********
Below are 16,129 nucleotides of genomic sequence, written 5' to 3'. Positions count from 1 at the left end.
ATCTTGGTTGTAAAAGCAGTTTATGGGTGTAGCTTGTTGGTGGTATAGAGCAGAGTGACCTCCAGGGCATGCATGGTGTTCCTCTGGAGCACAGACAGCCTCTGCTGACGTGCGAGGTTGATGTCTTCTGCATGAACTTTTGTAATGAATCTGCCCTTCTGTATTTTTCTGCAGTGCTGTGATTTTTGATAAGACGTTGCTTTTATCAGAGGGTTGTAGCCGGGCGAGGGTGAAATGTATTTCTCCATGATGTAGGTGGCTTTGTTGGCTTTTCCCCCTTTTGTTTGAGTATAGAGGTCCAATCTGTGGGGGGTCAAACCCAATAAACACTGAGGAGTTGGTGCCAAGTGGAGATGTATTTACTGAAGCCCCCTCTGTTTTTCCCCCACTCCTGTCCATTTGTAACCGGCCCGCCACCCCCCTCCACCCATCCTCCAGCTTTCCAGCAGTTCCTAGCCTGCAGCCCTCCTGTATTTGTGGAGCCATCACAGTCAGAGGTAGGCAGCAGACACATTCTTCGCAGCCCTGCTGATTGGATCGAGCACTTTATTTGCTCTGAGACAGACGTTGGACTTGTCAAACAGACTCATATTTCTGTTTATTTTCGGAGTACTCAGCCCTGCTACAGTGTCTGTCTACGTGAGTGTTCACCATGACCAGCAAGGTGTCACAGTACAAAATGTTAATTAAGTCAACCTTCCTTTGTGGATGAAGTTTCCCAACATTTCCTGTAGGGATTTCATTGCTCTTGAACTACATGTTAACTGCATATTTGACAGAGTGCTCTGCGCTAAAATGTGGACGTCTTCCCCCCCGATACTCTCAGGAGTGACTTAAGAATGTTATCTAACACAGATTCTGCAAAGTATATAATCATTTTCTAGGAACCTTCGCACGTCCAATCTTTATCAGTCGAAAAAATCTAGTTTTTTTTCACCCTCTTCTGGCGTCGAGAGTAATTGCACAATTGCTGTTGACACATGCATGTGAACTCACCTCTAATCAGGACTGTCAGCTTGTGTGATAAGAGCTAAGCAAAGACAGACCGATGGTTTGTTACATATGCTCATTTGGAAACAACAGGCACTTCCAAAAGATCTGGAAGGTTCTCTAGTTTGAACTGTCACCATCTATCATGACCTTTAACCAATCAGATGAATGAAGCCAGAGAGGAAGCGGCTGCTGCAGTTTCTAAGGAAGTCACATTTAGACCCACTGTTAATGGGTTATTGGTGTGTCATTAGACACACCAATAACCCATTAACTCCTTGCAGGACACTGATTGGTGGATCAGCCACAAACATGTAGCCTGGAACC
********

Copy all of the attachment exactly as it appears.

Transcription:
Below are 16,129 nucleotides of genomic sequence, written 5' to 3'. Positions count from 1 at the left end.
ATCTTGGTTGTAAAAGCAGTTTATGGGTGTAGCTTGTTGGTGGTATAGAGCAGAGTGACCTCCAGGGCATGCATGGTGTTCCTCTGGAGCACAGACAGCCTCTGCTGACGTGCGAGGTTGATGTCTTCTGCATGAACTTTTGTAATGAATCTGCCCTTCTGTATTTTTCTGCAGTGCTGTGATTTTTGATAAGACGTTGCTTTTATCAGAGGGTTGTAGCCGGGCGAGGGTGAAATGTATTTCTCCATGATGTAGGTGGCTTTGTTGGCTTTTCCCCCTTTTGTTTGAGTATAGAGGTCCAATCTGTGGGGGGTCAAACCCAATAAACACTGAGGAGTTGGTGCCAAGTGGAGATGTATTTACTGAAGCCCCCTCTGTTTTTCCCCCACTCCTGTCCATTTGTAACCGGCCCGCCACCCCCCTCCACCCATCCTCCAGCTTTCCAGCAGTTCCTAGCCTGCAGCCCTCCTGTATTTGTGGAGCCATCACAGTCAGAGGTAGGCAGCAGACACATTCTTCGCAGCCCTGCTGATTGGATCGAGCACTTTATTTGCTCTGAGACAGACGTTGGACTTGTCAAACAGACTCATATTTCTGTTTATTTTCGGAGTACTCAGCCCTGCTACAGTGTCTGTCTACGTGAGTGTTCACCATGACCAGCAAGGTGTCACAGTACAAAATGTTAATTAAGTCAACCTTCCTTTGTGGATGAAGTTTCCCAACATTTCCTGTAGGGATTTCATTGCTCTTGAACTACATGTTAACTGCATATTTGACAGAGTGCTCTGCGCTAAAATGTGGACGTCTTCCCCCCCGATACTCTCAGGAGTGACTTAAGAATGTTATCTAACACAGATTCTGCAAAGTATATAATCATTTTCTAGGAACCTTCGCACGTCCAATCTTTATCAGTCGAAAAAATCTAGTTTTTTTTCACCCTCTTCTGGCGTCGAGAGTAATTGCACAATTGCTGTTGACACATGCATGTGAACTCACCTCTAATCAGGACTGTCAGCTTGTGTGATAAGAGCTAAGCAAAGACAGACCGATGGTTTGTTACATATGCTCATTTGGAAACAACAGGCACTTCCAAAAGATCTGGAAGGTTCTCTAGTTTGAACTGTCACCATCTATCATGACCTTTAACCAATCAGATGAATGAAGCCAGAGAGGAAGCGGCTGCTGCAGTTTCTAAGGAAGTCACATTTAGACCCACTGTTAATGGGTTATTGGTGTGTCATTAGACACACCAATAACCCATTAACTCCTTGCAGGACACTGATTGGTGGATCAGCCACAAACATGTAGCCTGGAACC